Discreetly opulent, with most erven some 4 000sqm in extent, the highly sought after residential enclave of Bishopscourt, centrally situated in Cape Town’s Southern Suburbs, is considered by many to be the best address in South Africa.
This is according to Pam Golding Properties agents Myrna Duveen and Christiaan Steytler, who say luxurious homes in these tranquil, tree-lined streets fetch prices generally beyond the budget of all but the well-heeled, with the most common price range of homes in demand in the region of approximately R20 million.
The bulk of property acquisitions are also usually paid for in cash, they say.
Pam Golding Properties’ (PGP) own sales data confirm this; the agent partnership has sold magnificent top-end homes for R69 million towards the end of 2014.
More recently an ultra-modern, luxury open plan home was sold for R42 million, and a contemporary home with large home office fetched R28 million, to name a few transactions.
Duveen and Steytler say that homes generally range from R10 million for a smaller, usually unrenovated home on a smaller erf, to between R15 million and R18 million for an average home on a 4000sqm erf,
Prices for a luxury home with top quality finishes, all bedrooms en suite, a guest cottage and top security ranges from R25 million to R69 million and beyond, they say.
Right now, PGP has stock available for purchase priced from R10.9 million to an eye-watering R90 million.
“Top-end homes usually have luxurious finishes and loads of extras, such as a tennis court, squash court, in some instances both an indoor and outdoor pool, garaging for four cars and so on,” says Steytler.
Every bedroom in this four bedroom four bathroom home in Bishopscourt boasts mountain views. The home offers a swimming pool, jacuzzi and glass walls. It is on the market for R29 million - click here to view.
According to statistics provided by Propstats, in 2013 the average selling price was R10.462 million, which dramatically increased to R17.904 million in 2014.
With only about 300 homes in total in Bishopscourt, one wonders how often properties change hands and become available to purchase.
Duveen says there is always a high demand for homes in Bishopscourt, even through the recent economic recession and property market downturn.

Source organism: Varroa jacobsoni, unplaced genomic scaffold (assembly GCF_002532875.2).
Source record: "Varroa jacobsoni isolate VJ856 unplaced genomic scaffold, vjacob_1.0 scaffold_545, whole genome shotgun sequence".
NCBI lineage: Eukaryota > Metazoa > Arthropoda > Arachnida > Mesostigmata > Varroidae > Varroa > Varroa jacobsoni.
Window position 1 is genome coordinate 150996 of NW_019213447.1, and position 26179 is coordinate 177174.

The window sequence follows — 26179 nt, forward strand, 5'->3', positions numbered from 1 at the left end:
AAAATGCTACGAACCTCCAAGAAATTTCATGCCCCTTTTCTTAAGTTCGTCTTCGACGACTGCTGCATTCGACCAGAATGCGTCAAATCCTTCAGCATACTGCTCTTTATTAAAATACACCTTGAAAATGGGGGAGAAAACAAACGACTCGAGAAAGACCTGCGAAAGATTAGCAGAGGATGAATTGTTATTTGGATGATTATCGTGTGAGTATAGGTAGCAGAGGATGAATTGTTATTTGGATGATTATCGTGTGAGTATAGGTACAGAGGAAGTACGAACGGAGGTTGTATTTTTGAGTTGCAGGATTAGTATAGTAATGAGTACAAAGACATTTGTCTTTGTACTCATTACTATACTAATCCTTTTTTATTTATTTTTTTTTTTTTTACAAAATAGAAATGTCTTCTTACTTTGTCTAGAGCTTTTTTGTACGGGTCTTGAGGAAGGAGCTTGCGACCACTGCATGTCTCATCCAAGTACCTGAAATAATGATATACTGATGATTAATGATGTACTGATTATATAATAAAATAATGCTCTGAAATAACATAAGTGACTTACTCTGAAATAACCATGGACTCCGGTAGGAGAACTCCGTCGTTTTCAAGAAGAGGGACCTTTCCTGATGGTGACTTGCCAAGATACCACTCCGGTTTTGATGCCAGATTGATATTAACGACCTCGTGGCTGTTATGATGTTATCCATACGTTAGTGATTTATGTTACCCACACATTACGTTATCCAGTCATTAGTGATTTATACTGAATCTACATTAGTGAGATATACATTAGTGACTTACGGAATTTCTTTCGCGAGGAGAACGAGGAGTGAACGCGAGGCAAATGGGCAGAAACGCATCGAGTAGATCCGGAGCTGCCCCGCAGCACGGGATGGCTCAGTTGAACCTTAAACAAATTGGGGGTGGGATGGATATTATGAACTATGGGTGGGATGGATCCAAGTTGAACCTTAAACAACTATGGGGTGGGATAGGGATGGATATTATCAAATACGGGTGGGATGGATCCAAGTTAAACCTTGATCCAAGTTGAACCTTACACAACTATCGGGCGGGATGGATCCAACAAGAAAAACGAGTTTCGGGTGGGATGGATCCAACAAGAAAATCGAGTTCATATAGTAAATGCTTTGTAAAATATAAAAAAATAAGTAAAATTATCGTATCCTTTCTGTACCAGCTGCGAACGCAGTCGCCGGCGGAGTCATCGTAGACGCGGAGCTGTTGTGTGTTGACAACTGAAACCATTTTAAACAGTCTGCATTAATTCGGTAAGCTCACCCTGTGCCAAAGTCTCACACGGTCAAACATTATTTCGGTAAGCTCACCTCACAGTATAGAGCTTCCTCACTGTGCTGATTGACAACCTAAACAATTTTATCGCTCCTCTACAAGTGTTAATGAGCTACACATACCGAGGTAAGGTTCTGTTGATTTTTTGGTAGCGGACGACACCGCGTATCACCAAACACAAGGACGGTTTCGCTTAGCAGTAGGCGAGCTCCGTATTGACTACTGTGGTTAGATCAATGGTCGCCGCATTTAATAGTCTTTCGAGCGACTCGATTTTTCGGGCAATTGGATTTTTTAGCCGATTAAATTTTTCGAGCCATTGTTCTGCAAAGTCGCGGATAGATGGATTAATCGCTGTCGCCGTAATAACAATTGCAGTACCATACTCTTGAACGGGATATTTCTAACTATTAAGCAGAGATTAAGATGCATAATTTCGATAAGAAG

“Despite the hefty price tag, currently the bulk of our purchasers are younger families, drawn by the access of the suburb to good schools and proximity to Cape Town and its international airport.”
She says Bishopscourt is well positioned to accommodate those needs and many more, not the least of which is privacy, as properties usually cannot be subdivided to less than an acre, apart from some half acre properties on the periphery of the suburb.
“There’s also a great sense of community and security in the neighbourhood, with its lush, green well-maintained gardens and homes, and breathtaking mountain views so close you can almost touch it, not to mention the close proximity to Kirstenbosch.”
Perhaps best of all, there’s no Southeaster wind, she says.
“Comprising approximately 29% in 2014, our out of town buyers are mainly from Gauteng and KwaZulu-Natal, with the balance of purchasers mainly from the Western Cape.”
Apart from established wealth, she says there’s a lot of ‘new’ money here, particularly from upcountry. In 2013, 19 properties changed hands in the area, which rose to 27 sales across the market in 2014.
At present there is a shortage of stock, no doubt due to the high activity last year coupled with the ongoing demand for homes, particularly as residents prefer to remain in Bishopscourt when upgrading or downsizing due to lifestyle changes and preferences, says Duveen.
Steytler says some buyers acquire a property simply to demolish and construct a modern home to suit their own specifications and needs.
“In such an instance they may purchase a property ranging somewhere between R12 million and R15 million and then invest a further R10 million or more in building their dream home,” he says.